Night mode




Explore the beautiful and chilling environments of Blackwood Manor; prowl dark corners and solve puzzles that lead you through a tale of obsession, madness and murder


Written by on

Developed by

Published by


Buy Scratches Director’s Cut


Genre: Horror Adventure
Release Date: March 2006
Platform: PC

Note: Originally published 29 March 2006; this is a review of the Standard Edition

I only just recently pulled the blanket from over my head. This was a difficult feat, mind you, considering I was trying to cover my eyes and ears at the same time. Never mind the fact I was trying to reach the lamp switch with my foot . . . and the “Escape” key was nowhere to be found.

What sort of sick, twisted minds would conceive of such a frighteningly delightful game in such a deceptively simple interface? Who would give a face to terrors that only linger in the deepest recesses of your late night, cold pizza induced nightmares?

Who would have the gall to keep me awake when I should be doing other things . . . like SLEEPING?!

Thank you Nucleosys . . . and here I thought I had cured my insomnia.

Now kids, it is time to assemble what you will need to play Scratches

Of course, gather together your dark corner, super large headphones, and your trusty notebook and ballpoint pen. Here are a couple things I would suggest to ease your journey through Blackwood Manor:

Your happy little Teddy Bear friend, complete with a warm supportive smile. Complete with easy to throw when you’re scared action. (Redskins shirt is optional)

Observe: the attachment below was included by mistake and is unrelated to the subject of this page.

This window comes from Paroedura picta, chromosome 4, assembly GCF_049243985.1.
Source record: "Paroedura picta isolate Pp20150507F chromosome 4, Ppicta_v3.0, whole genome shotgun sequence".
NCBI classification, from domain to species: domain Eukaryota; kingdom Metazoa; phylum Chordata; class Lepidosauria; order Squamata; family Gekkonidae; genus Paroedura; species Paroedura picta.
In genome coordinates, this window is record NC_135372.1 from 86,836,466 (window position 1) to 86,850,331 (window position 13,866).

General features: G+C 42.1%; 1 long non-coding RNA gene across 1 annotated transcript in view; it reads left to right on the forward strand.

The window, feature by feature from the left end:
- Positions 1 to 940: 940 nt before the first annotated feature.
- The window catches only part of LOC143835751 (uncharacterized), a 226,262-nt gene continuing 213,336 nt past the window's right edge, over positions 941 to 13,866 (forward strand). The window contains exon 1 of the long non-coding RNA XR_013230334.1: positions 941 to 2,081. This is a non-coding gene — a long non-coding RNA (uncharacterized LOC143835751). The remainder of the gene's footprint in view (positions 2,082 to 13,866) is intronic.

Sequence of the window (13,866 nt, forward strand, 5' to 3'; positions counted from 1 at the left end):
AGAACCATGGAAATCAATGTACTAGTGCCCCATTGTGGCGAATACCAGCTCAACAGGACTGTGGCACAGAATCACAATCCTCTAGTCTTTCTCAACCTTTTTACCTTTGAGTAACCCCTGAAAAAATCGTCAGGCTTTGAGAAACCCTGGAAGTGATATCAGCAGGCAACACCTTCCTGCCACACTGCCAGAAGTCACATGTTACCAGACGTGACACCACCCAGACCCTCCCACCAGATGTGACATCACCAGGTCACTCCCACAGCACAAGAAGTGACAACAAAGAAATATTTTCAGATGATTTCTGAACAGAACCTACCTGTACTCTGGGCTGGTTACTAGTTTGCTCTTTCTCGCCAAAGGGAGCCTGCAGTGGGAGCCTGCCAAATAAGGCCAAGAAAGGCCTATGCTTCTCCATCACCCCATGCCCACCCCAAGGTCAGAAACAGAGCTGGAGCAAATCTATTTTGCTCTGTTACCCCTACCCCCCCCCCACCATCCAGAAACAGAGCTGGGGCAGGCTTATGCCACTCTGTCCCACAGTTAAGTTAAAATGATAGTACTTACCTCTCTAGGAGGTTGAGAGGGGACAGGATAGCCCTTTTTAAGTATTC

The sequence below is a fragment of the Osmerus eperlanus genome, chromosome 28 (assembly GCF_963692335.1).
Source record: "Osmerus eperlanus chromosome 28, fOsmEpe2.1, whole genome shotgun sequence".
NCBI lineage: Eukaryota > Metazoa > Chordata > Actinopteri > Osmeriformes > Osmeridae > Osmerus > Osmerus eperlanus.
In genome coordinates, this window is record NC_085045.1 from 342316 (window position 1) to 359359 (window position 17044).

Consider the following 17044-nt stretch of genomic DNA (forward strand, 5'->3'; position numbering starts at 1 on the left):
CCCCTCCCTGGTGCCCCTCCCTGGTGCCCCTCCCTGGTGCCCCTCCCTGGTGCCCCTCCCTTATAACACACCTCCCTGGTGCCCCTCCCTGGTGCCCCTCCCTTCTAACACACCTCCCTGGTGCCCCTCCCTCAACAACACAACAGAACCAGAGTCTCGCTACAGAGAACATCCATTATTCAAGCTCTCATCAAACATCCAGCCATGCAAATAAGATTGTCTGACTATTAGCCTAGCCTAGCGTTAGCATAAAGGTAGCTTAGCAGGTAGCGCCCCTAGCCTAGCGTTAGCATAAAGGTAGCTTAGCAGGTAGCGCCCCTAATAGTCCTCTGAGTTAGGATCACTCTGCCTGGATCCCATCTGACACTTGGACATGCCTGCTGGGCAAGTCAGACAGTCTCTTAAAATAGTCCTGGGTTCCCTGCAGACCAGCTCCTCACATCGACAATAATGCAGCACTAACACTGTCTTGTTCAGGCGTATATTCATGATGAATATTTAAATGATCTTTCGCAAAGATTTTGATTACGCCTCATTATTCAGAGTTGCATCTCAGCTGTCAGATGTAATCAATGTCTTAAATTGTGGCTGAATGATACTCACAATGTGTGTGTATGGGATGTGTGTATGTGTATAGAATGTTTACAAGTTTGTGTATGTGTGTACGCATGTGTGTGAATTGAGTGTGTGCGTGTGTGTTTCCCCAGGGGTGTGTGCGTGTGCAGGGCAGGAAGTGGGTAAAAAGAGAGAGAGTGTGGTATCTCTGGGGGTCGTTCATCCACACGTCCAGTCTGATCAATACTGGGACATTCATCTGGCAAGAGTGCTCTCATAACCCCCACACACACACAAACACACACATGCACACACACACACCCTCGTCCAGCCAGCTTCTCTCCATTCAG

Not that you will really need it, but may I suggest the Grande, no whip, soy, Cinnamon Dolche latte. It’s warm and fuzzy and reminds me of puppies.


Portable Mario crack to make the scary monsters go away before attempting to sleep.


Now, go don the garb mystery author Michael Arthate and prepare for one heck of a creep fest.

All kidding aside, I really did wuss out a few times.

So yes, there were many nights when, after playing Scratches for a scant 45 minutes, I would have to stop and hide under my covers. I’m a wuss, and I can admit it.

It takes quite a scare to get me nowadays. I’m a hardcore adventure gamer, watcher of all things scary, and walking encyclopedia of The X-Files. I approached last winter’s preview of Scratches with the same attitude I do with most of these “scary” games. Sure, it will have creepy atmosphere, with suitably creepy music and story to accompany the claims in the press release. It might get a few, cheap jumps out of me, but in the end, I’ll be like, damn, that place was really depressing and I’m just really confused as to how that was supposed to be scary.

Still LifeSanitariumPhantasmagoriaRipper . . . these games had their scary moments but in the end, became cheap gore fests. (I can hear Phantasmagoria fan boys all over the world cursing me.) ShiversMorpheusBlackstone Chronicles were all pretty scary, but ended like most Stephen King novels . . . quick and confusing.

In many ways, I feel that Scratches has become a spiritual successor to the terrifyingly brilliant Amber: Journeys Beyond. And here’s why:

K.I.S.S. (Keep It Simple Stupid)

Nucleosys has hit the nail on the head with their design of Scratches and gone back to what made Adventures so brilliant to begin with. We are placed in moody, pre-rendered environments of the rural English countryside. Animations are at a minimum, sounds are sparse, and the whole thing reeks of atmosphere. This game is not bogged down in gimmicks and new, “earth shattering” technology that will make everyone look at adventures differently. The interface is clean, point and click node-based movement with an easy to use inventory and menu. Plain and simple, just the way I like it. This helped with my immersion into the world of Scratches.